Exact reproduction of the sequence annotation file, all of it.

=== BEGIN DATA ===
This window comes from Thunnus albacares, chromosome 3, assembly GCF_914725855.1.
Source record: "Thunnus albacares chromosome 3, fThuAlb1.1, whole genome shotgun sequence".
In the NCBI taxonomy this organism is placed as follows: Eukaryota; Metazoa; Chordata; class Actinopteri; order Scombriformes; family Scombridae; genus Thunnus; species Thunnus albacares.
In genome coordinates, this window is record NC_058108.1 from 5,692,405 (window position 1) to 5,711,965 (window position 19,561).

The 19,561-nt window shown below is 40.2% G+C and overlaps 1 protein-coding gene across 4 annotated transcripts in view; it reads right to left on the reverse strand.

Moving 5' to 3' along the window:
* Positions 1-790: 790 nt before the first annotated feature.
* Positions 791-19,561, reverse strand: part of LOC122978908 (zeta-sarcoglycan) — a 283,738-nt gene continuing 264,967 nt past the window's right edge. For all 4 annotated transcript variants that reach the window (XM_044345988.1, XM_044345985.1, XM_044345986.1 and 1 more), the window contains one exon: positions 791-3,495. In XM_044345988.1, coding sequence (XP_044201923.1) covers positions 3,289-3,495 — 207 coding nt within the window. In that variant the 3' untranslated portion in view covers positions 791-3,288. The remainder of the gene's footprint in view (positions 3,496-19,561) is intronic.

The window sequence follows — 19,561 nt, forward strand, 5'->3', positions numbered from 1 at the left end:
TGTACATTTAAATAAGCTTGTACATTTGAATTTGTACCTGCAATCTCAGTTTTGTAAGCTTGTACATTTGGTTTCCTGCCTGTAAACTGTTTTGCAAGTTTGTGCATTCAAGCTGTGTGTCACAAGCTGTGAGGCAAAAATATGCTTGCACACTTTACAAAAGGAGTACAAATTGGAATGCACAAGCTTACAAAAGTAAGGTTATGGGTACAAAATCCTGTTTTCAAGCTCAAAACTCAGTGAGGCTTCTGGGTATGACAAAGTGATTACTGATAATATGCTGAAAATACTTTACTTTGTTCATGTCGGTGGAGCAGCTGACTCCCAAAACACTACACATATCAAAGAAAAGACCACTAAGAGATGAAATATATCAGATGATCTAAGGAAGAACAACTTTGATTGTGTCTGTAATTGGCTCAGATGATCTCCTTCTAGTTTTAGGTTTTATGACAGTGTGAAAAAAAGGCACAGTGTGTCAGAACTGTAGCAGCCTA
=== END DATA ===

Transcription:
This window comes from Thunnus albacares, chromosome 3, assembly GCF_914725855.1.
Source record: "Thunnus albacares chromosome 3, fThuAlb1.1, whole genome shotgun sequence".
In the NCBI taxonomy this organism is placed as follows: Eukaryota; Metazoa; Chordata; class Actinopteri; order Scombriformes; family Scombridae; genus Thunnus; species Thunnus albacares.
In genome coordinates, this window is record NC_058108.1 from 5,692,405 (window position 1) to 5,711,965 (window position 19,561).

The 19,561-nt window shown below is 40.2% G+C and overlaps 1 protein-coding gene across 4 annotated transcripts in view; it reads right to left on the reverse strand.

Moving 5' to 3' along the window:
* Positions 1-790: 790 nt before the first annotated feature.
* Positions 791-19,561, reverse strand: part of LOC122978908 (zeta-sarcoglycan) — a 283,738-nt gene continuing 264,967 nt past the window's right edge. For all 4 annotated transcript variants that reach the window (XM_044345988.1, XM_044345985.1, XM_044345986.1 and 1 more), the window contains one exon: positions 791-3,495. In XM_044345988.1, coding sequence (XP_044201923.1) covers positions 3,289-3,495 — 207 coding nt within the window. In that variant the 3' untranslated portion in view covers positions 791-3,288. The remainder of the gene's footprint in view (positions 3,496-19,561) is intronic.

The window sequence follows — 19,561 nt, forward strand, 5'->3', positions numbered from 1 at the left end:
TGTACATTTAAATAAGCTTGTACATTTGAATTTGTACCTGCAATCTCAGTTTTGTAAGCTTGTACATTTGGTTTCCTGCCTGTAAACTGTTTTGCAAGTTTGTGCATTCAAGCTGTGTGTCACAAGCTGTGAGGCAAAAATATGCTTGCACACTTTACAAAAGGAGTACAAATTGGAATGCACAAGCTTACAAAAGTAAGGTTATGGGTACAAAATCCTGTTTTCAAGCTCAAAACTCAGTGAGGCTTCTGGGTATGACAAAGTGATTACTGATAATATGCTGAAAATACTTTACTTTGTTCATGTCGGTGGAGCAGCTGACTCCCAAAACACTACACATATCAAAGAAAAGACCACTAAGAGATGAAATATATCAGATGATCTAAGGAAGAACAACTTTGATTGTGTCTGTAATTGGCTCAGATGATCTCCTTCTAGTTTTAGGTTTTATGACAGTGTGAAAAAAAGGCACAGTGTGTCAGAACTGTAGCAGCCTA